In this month’s capital increase, Espirito Santo Financial reduced its stake to 25 percent from 27.4 percent, and Credit Agricole SA, France’s third-largest lender, cut its holding to 14.6 percent from 20.1 percent. Until May, those shares were held by their joint holding company, Bespar.
Dissolving Bespar “meant there was no longer shareholder control of the bank by a group of core investors,” Salgado said in a telephone interview last week. That group also included Brazil’s Banco Bradesco SA, whose stake fell to 3.9 percent from 4.8 percent, and Portugal Telecom SGPS SA, which kept its 2.1 percent holding.
“It clearly looks like Credit Agricole is leaving the bank, although this will happen gradually,” said Pedro Pintassilgo, who helps manage 53 million euros in assets at F&C Asset Management Plc in Lisbon. An executive board with no family members will be well received by the institutional investors that are filling the gap, he said.
Anne-Sophie Gentil, a spokeswoman for Credit Agricole, declined to comment on the bank’s Espirito Santo stake.
Espirito Santo’s share sale helped the bank strengthen capital ratios before the European Central Bank’s stress tests later this year. The common equity Tier 1 ratio, fully applied under Basel III rules, rose to 9.6 percent after the capital increase from 8 percent in March, and may reach 10.5 percent with changes to a rule on deferred tax assets, Salgado said. That brings it closer to Spanish peers, whose capital ratios in some cases exceed 10 percent, analyst Carlos Peixoto at Oporto-based Banco BPI SA, with a “neutral” rating on BES, said by phone.
The offering came as accounting irregularities emerged at the Espirito Santo International holding company. The bank’s rights-offering prospectus said there’s a “serious financial situation” at ESI and that the bank’s exposure to the holding could be damaging.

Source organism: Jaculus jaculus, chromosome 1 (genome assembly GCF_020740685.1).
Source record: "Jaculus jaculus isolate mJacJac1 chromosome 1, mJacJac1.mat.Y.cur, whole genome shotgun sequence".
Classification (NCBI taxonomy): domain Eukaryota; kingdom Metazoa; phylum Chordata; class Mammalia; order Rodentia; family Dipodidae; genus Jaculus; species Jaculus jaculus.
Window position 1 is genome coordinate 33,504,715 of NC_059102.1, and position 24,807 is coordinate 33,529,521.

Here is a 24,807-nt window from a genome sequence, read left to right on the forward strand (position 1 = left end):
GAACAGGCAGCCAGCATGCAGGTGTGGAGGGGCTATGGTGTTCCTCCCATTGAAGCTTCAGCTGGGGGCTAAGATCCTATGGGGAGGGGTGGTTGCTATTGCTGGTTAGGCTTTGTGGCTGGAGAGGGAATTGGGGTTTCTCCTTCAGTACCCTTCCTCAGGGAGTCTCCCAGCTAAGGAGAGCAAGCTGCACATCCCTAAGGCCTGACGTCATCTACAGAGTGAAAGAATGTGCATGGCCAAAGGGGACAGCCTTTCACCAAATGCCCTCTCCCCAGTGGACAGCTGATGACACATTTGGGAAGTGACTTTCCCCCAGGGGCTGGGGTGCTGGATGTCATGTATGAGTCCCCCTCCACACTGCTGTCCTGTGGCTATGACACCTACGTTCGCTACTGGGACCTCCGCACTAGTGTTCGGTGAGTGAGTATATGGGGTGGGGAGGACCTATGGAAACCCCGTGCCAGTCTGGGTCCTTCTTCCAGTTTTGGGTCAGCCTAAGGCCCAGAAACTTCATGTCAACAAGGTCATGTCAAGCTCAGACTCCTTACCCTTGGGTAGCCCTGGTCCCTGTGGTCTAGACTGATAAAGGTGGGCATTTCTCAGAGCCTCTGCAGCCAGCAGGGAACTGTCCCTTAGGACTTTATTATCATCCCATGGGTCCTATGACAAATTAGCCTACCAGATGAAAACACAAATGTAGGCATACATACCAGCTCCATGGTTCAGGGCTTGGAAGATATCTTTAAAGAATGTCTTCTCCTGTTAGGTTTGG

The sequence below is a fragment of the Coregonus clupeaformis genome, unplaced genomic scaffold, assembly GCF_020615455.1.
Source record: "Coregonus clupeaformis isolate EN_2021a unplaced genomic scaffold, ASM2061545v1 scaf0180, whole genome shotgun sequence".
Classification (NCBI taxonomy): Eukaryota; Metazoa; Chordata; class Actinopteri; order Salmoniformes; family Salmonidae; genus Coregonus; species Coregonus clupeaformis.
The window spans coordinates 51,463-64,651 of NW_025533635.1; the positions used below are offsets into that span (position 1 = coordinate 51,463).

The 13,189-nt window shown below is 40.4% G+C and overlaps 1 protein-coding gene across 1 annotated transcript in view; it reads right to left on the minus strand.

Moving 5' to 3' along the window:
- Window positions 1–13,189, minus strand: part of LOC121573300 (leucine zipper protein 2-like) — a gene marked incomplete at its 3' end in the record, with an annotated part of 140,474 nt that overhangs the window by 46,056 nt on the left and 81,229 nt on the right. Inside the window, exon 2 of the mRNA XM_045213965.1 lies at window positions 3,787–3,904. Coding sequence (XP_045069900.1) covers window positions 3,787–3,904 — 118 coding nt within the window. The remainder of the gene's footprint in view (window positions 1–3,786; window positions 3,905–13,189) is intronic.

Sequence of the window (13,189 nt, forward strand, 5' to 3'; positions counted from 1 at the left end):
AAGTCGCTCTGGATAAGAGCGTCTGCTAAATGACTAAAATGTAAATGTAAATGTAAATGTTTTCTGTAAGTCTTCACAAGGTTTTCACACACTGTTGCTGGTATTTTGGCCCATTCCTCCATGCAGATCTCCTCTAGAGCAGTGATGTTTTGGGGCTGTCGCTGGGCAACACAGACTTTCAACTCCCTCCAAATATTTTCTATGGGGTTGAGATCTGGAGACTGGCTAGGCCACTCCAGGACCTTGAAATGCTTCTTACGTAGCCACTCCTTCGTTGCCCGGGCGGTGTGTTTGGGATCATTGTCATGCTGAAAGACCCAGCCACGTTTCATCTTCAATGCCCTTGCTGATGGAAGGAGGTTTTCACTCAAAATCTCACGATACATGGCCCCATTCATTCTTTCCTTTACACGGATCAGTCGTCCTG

“The biggest market concern is if the Espirito Santo family is forced to reduce its stake further because of these issues, and if Credit Agricole does continue to reduce its stake, then there will be selling pressure,” said Benjie Creelan-Sandford, an analyst at Macquarie Bank in London. He doesn’t see Banco Espirito Santo becoming a takeover target.
The family’s role in Portuguese finance started when Jose Maria Espirito Santo opened a “Caza de Cambio” in Lisbon in 1869, where he bought and sold credit securities and lottery tickets, according to Carlos Alberto Damas, director of the Center for the History of Banco Espirito Santo. That business was the basis for the bank, which later diversified into insurance.
The bank became Portugal’s biggest non-state lender in 1936 and Ricardo Espirito Santo, who ran the company from 1932 to 1955, became one of dictator Antonio de Oliveira Salazar’s main financial advisers, according to Damas’s research.
After private-sector Portuguese banks and insurers were nationalized in 1975, the Espirito Santos developed businesses outside of Portugal, investing in Brazil, France, Switzerland and the U.S.
Their international banking contacts came in useful, as David Rockefeller set up a credit line for them, according to Damas. Credit Agricole helped the Espirito Santos regain control of their old bank and insurer after the government in 1989 started selling the companies it seized in the 1970s.
Even as its stake is diluted, the Espirito Santo family will still be the biggest shareholder, and “maintaining control is still possible,” Peixoto at BPI said, citing the grip Banco Santander SA Chairman Emilio Botin’s family has kept on the Spanish lender even with a stake of only about 2 percent. “In any case, the family’s influence will be reduced.”